Until four or five years ago, says Ben Murillo, people who invested in one of the "big three" television networks were putting their money into a growth industry.
Not any more. Instead of NBC, CBS, and ABC, much of investors' attention is being riveted by names like TelePrompTer, Metromedia, Warner-Amex, and Times Mirror.
"Now, whatever growth in market share the networks have they got by taking it from each other," says Mr. Murillo, a portfolio manager with the Founders Fund, a Denver-based mutual fund. "The growth is all in other areas."
The latest episode in this market-share series was played out last week, when Fred Silverman resigned as president of NBC, after four years of unsuccessfully trying to improve that network's distant third position. Without "a statement of unequivocal support" from Thornton Bradshaw, who began as chairman of NBC's parent company, RCA, on July 1, Mr. Silverman at least temporarily ended what had been one of the most avidly watched TV careers -- a career that took him near or to the top of all three networks.
But while Mr. Silverman was trying to rescue NBC from its distant third position, the broadcast industry he had ridden so fast to the top was changing under him. There still is a broadcast industry that is growing and is very attractive to investors, but it is not in the three major networks. The favorites today are the firms that produce and supply entertainment to cable-TV, independent stations, and video discs and cassettes.
Advertisers, too, are watching and preparing to react to these changes. "The changes going on in the media are really vast," said Kenneth Olshan, chairman of Wells, Rich, Greene Inc., one of New York's largest advertising agencies. "I don't think anybody knows yet what it all means. . . .At the moment, the only thing the networks have going for them is their distribution system and the fact that they're free. But free is not going to be enough to keep them vital if they don't become creative and involved."
Eventually, he says, advertisers may find ways to put some commercials on what are now commercial-free cable stations. There might be five minutes of commercials between two three-hour movies, for instance. "Free is so powerful that anything that can bring down the cost of pay TV will be attractive [to the public]," he said.
Meanwhile, networks will be unable to continue raising their advertising rates at the pace they've done in the past, posing another threat to their earnings.
The shifts in the broadcasting industry did not come without warning -- cable TV has been in existence for some 20 years -- but the changes came swiftly. In less than two years, the three networks' shares of the viewing audience has dropped from over 90 percent to about 85 percent. Within five years, analysts say, this share could drop another 5 to 10 percent. And in areas of the country that are fully penetrated by cable, the three networks' share could end up as low as 55 percent.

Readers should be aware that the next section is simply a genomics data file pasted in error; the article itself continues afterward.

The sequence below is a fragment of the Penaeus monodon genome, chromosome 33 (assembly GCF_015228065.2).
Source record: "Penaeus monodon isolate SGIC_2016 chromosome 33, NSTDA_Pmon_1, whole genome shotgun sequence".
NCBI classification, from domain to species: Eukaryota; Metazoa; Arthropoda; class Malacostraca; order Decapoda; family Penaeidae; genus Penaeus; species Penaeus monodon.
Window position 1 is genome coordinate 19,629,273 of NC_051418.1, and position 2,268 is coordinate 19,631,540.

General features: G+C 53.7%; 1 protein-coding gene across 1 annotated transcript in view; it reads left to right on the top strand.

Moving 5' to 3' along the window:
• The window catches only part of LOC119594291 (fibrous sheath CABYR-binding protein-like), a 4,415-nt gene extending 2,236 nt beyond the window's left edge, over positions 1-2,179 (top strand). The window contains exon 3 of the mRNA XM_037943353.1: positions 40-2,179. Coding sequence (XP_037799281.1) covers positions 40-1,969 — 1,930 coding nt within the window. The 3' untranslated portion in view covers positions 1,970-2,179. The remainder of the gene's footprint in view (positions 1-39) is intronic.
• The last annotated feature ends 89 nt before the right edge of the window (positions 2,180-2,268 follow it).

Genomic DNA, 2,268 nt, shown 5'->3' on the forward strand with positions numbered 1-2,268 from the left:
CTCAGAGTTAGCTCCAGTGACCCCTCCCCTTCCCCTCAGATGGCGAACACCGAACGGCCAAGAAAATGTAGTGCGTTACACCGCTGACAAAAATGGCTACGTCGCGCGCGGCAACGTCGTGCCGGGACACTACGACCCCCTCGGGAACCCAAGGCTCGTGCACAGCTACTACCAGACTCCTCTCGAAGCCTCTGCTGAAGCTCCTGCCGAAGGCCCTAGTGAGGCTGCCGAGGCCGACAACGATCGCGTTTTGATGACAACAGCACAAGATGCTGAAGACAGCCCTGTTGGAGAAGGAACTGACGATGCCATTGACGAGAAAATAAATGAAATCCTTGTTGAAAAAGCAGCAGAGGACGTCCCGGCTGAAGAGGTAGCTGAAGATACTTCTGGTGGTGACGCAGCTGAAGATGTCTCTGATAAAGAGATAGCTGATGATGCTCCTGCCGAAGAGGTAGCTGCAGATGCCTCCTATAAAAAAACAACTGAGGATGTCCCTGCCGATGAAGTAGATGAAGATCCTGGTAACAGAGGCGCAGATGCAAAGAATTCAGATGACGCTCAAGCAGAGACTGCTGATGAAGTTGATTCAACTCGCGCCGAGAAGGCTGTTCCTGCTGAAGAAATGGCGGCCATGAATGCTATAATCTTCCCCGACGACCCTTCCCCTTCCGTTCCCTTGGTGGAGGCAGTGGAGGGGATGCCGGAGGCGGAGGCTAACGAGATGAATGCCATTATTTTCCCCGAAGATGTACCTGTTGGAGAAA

This does not mean the networks are fading to black as business enterprises. "They're going to continue to grow," says William P. Suter, vice-president at Merrill Lynch, Pierce, Fenner & Smith Inc. "They may not grow as fast, but they're going to keep growing." While the networks will have to share more of their audience in the future, there will be more of an audience to share.
By 1985, there will be 10 percent more homes with TV sets than there are today, or some 90 million households, says John Reidy, an analyst with Drexel Burnham Lambert Inc.
Much of this increased audience, however, will be tuning in to cable. About 21 million households are wired for cable TV today, Mr. Reidy says. "By 1985, there could be 35 million homes with cable. That's a significant jump."
It is this audience that keeps investors and other observers watching the industry with as much fascination as a bunch of preschool children in front of the Saturday morning cartoons.
At Founders Fund, which has long had holdings in broadcast stocks, Mr. Murillo says, "We haven't owned any stock in any of the three networks for at least two years. And the last one we held was CBS."
Instead, Mr. Murillo and his counterparts are buying the stock of pay-TV companies, independent networks and stations, and their suppliers. The stock of one such company, Metromedia, which has no cable outlets but owns and supplies programming to independent stations, was selling for $32 a share in 1978, a spokesman says. Today, it is selling for about $150.
"Anything that is in the software end -- the product -- will go up in value," Mr. Murillo said. This includes firms that supply syndicated versions of old network series, movies, individual games, programming for two-way cable systems, and cassettes and video discs.
Video discs are selling surprisingly well and seem likely to overtake the erasable cassettes, says Robert G. Pekurny, assistant professor in the radio and television studies department at Northwestern University.
"Instead of erasing the movies and putting something else on the tape, people want to build archival libraries of old movies and the better new ones," he said.
But "the cutting edge" in broadcasting, Dr. Pekurny believes, will be in two-way cable. "Interactive cable and home computer terminals will grow very fast," he says. "Also play-cable, where you and the guy down the street or in another city can play Space Invaders using your TV and the phone."